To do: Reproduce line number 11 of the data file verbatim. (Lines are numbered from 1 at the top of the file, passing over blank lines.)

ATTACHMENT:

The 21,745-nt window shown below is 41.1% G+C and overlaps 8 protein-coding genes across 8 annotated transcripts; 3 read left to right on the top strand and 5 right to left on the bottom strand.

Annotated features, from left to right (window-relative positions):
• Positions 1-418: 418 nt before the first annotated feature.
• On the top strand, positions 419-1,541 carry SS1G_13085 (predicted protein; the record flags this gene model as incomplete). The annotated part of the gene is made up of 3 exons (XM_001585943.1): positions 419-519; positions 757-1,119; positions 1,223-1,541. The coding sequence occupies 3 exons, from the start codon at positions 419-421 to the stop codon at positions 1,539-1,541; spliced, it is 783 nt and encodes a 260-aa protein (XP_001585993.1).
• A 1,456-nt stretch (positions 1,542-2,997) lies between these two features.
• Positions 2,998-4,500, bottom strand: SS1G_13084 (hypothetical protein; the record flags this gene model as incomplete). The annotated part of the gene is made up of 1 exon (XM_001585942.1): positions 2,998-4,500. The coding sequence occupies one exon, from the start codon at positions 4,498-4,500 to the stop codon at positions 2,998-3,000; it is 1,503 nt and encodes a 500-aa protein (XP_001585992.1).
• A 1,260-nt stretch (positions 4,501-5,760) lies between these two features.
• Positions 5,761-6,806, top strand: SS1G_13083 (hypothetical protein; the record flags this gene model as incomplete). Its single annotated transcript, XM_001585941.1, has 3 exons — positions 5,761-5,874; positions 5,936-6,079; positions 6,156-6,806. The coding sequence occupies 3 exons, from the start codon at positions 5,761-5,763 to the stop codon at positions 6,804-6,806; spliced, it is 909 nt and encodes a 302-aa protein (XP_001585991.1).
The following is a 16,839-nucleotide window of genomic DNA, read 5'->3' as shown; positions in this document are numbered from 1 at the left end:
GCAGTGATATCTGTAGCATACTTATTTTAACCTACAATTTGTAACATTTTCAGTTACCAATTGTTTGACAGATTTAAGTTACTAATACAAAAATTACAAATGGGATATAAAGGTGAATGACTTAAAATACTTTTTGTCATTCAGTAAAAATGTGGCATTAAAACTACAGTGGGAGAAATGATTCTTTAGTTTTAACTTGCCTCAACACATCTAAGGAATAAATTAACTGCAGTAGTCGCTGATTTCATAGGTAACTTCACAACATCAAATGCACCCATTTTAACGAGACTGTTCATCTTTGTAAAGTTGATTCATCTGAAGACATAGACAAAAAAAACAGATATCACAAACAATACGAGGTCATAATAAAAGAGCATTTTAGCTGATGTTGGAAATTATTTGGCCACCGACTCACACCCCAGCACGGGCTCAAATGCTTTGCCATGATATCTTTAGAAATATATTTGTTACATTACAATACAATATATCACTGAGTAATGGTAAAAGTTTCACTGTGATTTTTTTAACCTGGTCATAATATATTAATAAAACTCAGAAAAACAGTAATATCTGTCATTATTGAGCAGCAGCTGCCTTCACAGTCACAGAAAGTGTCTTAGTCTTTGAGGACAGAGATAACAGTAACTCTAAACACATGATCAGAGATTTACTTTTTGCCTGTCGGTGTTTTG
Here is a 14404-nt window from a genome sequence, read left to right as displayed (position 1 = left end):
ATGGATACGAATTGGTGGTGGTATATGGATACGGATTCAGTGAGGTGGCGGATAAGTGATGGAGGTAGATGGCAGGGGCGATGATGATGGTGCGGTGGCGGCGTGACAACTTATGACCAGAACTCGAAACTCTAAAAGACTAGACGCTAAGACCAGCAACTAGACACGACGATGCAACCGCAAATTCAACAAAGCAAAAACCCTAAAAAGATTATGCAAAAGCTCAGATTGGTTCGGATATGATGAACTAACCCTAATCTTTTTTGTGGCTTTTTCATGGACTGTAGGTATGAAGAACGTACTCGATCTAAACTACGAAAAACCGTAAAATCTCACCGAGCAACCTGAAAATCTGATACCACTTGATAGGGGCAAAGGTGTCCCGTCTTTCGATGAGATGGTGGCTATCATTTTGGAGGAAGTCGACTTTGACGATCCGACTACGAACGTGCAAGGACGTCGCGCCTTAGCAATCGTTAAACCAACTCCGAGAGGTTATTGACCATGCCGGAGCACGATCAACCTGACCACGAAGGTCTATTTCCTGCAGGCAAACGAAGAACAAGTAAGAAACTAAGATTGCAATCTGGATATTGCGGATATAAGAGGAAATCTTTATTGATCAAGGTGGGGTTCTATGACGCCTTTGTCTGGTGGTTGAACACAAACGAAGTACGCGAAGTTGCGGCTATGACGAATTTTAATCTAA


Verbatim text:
Here is a 14404-nt window from a genome sequence, read left to right as displayed (position 1 = left end):